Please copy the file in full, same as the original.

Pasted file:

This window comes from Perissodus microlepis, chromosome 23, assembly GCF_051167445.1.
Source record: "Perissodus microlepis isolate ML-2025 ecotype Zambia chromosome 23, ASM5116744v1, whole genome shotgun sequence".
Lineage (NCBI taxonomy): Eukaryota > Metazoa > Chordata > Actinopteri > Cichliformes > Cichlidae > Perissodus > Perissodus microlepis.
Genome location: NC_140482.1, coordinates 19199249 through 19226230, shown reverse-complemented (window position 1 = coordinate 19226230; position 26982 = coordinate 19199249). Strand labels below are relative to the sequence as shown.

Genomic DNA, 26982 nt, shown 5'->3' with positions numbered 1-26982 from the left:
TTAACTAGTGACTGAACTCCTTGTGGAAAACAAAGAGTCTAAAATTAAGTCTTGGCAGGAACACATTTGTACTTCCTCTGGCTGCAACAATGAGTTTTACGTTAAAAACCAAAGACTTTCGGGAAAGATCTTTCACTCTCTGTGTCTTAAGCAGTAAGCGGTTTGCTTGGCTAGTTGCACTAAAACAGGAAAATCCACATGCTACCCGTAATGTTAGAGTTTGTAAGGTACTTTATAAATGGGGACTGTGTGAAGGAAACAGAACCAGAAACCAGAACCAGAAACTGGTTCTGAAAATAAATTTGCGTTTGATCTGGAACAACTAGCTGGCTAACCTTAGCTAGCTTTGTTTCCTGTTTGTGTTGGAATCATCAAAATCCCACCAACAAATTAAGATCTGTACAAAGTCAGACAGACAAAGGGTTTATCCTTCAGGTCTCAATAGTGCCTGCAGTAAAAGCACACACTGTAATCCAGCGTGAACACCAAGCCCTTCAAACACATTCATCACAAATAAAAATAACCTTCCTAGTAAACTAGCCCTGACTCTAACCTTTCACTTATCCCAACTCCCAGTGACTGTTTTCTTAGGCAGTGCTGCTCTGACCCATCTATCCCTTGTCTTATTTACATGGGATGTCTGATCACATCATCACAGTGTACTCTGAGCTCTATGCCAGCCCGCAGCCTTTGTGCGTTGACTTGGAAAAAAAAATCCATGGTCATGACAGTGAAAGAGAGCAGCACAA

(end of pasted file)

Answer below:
This window comes from Perissodus microlepis, chromosome 23, assembly GCF_051167445.1.
Source record: "Perissodus microlepis isolate ML-2025 ecotype Zambia chromosome 23, ASM5116744v1, whole genome shotgun sequence".
Lineage (NCBI taxonomy): Eukaryota > Metazoa > Chordata > Actinopteri > Cichliformes > Cichlidae > Perissodus > Perissodus microlepis.
Genome location: NC_140482.1, coordinates 19199249 through 19226230, shown reverse-complemented (window position 1 = coordinate 19226230; position 26982 = coordinate 19199249). Strand labels below are relative to the sequence as shown.

Genomic DNA, 26982 nt, shown 5'->3' with positions numbered 1-26982 from the left:
TTAACTAGTGACTGAACTCCTTGTGGAAAACAAAGAGTCTAAAATTAAGTCTTGGCAGGAACACATTTGTACTTCCTCTGGCTGCAACAATGAGTTTTACGTTAAAAACCAAAGACTTTCGGGAAAGATCTTTCACTCTCTGTGTCTTAAGCAGTAAGCGGTTTGCTTGGCTAGTTGCACTAAAACAGGAAAATCCACATGCTACCCGTAATGTTAGAGTTTGTAAGGTACTTTATAAATGGGGACTGTGTGAAGGAAACAGAACCAGAAACCAGAACCAGAAACTGGTTCTGAAAATAAATTTGCGTTTGATCTGGAACAACTAGCTGGCTAACCTTAGCTAGCTTTGTTTCCTGTTTGTGTTGGAATCATCAAAATCCCACCAACAAATTAAGATCTGTACAAAGTCAGACAGACAAAGGGTTTATCCTTCAGGTCTCAATAGTGCCTGCAGTAAAAGCACACACTGTAATCCAGCGTGAACACCAAGCCCTTCAAACACATTCATCACAAATAAAAATAACCTTCCTAGTAAACTAGCCCTGACTCTAACCTTTCACTTATCCCAACTCCCAGTGACTGTTTTCTTAGGCAGTGCTGCTCTGACCCATCTATCCCTTGTCTTATTTACATGGGATGTCTGATCACATCATCACAGTGTACTCTGAGCTCTATGCCAGCCCGCAGCCTTTGTGCGTTGACTTGGAAAAAAAAATCCATGGTCATGACAGTGAAAGAGAGCAGCACAA